There are some who have asked what things were like. In this I cannot account for the experience of others. After all, my world was rather small. A long journey in those days was to MTC or the mission. MTC is Moyo Town Council primary school but most people spoke of it like it was a name you could recognize like say the boy calledAmoko. The mission was the Catholic Church. I don’t exactly remember the distance but if the second school bell rang before you left the homestead then it was probably a difficult run to get to the school assembly in time. It would be worse if on that day you were carrying more than your books. ( this at most consisted on four Math, English, Science, Geography/GP). It was the same in the storm season. Once lightening and rain appeared on the foothills of Metu, you had approximately 10 or 15 minutes to make it home.
At my home, which was a hill and a valley from the school, one could hear the bell. It was not like the big, cast iron bell at the Catholic Church. It was more like a cast away rusted wheel of a large vehicle that had to be struck quite violently to inspire fear in the seven classes that formed the entire school back then.
There were other times as we grew older that we walked all the way to Laropi past Metu. But by then celebrating Christmas or Natali had been replaced on our radars of exciting things to do with raves like those secondary school dances at Moyo Senior Secondary School. They upstaged the soundtrack of hymns and recitals, the stories of Mary and Joseph with exaggerated stories of romantic conquests told my boys that had more pubic hair.
Christmas along Onama road in Moyo Town at the close of the 80’s was quite a buzz. Sure tea with milk (oddly called African tea these days) would reappear several times in the year. But on Christmas day it performed a special function. Everything did. Everything smelt good.
Clothes were acquired months before and labeled “Christmas clothes”. They were kept seperate from what you were allowed to wear on Sunday mass because mass on Christmas was different. They were also for those who could afford it different shorts or shirts from what you wore on Christmas Eve mass.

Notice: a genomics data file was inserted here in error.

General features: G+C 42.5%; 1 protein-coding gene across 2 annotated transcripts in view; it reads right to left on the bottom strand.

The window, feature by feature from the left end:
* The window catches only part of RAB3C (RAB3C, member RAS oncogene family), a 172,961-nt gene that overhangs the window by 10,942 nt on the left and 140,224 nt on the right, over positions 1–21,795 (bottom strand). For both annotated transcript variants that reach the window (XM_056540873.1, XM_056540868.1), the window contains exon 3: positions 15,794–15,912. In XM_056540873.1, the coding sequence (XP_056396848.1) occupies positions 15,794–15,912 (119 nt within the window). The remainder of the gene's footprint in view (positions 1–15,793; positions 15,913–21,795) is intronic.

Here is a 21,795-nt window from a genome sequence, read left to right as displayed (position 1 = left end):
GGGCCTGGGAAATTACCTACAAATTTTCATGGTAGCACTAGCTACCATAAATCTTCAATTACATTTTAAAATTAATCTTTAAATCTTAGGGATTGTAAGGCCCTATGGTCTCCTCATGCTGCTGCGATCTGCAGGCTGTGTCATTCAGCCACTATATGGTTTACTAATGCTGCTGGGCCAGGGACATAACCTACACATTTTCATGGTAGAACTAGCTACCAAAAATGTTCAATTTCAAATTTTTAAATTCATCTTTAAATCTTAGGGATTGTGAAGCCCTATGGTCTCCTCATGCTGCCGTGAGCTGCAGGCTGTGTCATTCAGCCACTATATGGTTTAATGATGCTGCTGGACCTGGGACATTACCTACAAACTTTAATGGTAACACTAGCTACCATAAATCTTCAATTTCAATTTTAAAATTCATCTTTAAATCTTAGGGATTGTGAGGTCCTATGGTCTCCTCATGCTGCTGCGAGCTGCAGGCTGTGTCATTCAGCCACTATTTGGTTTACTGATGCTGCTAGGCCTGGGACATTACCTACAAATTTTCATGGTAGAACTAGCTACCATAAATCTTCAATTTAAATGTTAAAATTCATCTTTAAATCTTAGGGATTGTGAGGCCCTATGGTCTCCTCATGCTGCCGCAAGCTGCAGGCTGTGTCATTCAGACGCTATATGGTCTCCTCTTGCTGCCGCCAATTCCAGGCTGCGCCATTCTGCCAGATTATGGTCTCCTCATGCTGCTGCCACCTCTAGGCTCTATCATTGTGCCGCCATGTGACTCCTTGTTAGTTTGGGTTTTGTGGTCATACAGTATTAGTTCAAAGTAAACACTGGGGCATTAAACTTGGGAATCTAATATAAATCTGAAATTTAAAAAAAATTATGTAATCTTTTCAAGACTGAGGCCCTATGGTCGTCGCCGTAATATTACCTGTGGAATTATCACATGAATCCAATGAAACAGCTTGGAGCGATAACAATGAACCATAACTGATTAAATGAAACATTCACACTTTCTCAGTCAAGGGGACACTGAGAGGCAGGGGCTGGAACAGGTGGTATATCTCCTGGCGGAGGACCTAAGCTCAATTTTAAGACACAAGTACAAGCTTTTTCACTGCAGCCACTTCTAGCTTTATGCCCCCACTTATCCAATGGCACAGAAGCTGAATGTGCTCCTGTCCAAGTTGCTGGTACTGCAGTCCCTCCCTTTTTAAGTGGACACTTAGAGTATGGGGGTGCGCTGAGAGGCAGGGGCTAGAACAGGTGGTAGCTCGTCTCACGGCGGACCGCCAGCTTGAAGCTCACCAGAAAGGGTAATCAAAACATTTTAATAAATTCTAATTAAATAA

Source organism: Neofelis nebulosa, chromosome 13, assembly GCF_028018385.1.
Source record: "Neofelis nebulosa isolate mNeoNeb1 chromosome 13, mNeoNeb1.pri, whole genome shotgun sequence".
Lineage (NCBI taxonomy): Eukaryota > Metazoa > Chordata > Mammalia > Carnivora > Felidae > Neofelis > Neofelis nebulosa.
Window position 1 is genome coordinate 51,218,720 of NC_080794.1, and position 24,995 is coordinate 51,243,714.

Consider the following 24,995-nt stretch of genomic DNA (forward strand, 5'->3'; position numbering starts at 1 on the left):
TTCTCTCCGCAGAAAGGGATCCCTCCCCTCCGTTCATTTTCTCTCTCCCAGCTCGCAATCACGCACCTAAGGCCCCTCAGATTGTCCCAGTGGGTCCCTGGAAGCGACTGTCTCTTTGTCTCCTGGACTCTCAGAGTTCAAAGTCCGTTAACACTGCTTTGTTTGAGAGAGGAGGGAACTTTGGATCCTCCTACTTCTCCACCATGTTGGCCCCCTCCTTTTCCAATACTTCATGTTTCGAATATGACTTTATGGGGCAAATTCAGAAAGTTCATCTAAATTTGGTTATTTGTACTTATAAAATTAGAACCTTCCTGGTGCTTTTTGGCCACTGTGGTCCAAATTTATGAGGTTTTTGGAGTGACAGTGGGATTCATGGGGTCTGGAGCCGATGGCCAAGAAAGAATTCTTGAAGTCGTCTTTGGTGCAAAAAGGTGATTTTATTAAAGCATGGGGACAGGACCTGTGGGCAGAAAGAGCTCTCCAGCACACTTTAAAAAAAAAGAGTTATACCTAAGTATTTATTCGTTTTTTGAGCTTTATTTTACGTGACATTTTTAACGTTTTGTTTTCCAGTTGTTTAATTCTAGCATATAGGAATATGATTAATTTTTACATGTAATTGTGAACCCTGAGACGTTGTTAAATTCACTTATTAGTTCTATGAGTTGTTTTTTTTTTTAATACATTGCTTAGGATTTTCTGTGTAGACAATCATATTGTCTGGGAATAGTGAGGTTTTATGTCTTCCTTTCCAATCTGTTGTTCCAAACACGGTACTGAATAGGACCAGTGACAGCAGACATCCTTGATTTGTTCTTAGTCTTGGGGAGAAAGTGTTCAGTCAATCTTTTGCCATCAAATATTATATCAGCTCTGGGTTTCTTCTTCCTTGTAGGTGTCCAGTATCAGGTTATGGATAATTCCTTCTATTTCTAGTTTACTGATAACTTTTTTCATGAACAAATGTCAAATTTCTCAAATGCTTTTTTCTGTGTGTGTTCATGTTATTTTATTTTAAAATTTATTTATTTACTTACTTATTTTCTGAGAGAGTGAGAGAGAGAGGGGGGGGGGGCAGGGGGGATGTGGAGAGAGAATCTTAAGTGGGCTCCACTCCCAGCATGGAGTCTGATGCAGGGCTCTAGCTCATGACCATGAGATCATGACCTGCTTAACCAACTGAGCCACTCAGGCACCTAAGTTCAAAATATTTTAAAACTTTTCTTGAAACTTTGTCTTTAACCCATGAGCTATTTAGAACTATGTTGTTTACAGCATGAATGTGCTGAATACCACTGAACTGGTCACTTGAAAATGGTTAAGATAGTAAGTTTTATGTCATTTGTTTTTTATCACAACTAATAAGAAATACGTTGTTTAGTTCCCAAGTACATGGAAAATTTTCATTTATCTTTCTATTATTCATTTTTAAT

The night before Christmas was like a great bridge. Behind it many preparations that were going on quietly for weeks went from a trickle to a flood. There appeared on an almost permanent basis somewhere in the compound the charcoal iron.
For busy homesteads one had to RSVP to use the iron because it was in so much demand. That is because clothes were ironed, stored away, and as Christmas drew nearer ironed once again. In those days there tended to be broadly two tribes of clothes both of which required particular skill at handling the charcoal iron: 100 percent cotton and 100 percent polyester.
The latter was particularly problematic. The MTC school shirts were a purple polyester. ( I spied one in the photo above by my friend the incredible Edward Echwalu). Am not sure how polyester became so fashionable or fashioned more than other tailored clothes. This was before the day when buying second-hand clothes with global brands was not the default.
The polyester revolution had something to do with many Ma’adi returning from Sudan. But by the end of the 80’s so many shops were “importing” colorful polyester and a few tailors would throw up designs that turned Sunday mass into a hibiscus garden where shiny pinks, reds, and greens clashed with liberally applied “pure Vaseline” that shone on legs and faces like sweat at political rallies these days.
To really get the going on a polyester piece of fashionable clothing one had to first memorize the folds because as the iron became hot, there was little time for revision and with Christmas hours away no time to regret.
Polyester is very flammable and feels like wearing steam on normal sunny days. But it was cool. Some folks painted their children with Vaseline like burn victims, dressed them in their new polyester and planted plastic shoes (popular then) on them and off they went to mass. A good thing that Christmas Mass was about the birth of a man whose life’s work was to keep young souls like this from hell; otherwise it would be truly ironic to be walking with so much combustible wear as to deserve a flammable warning.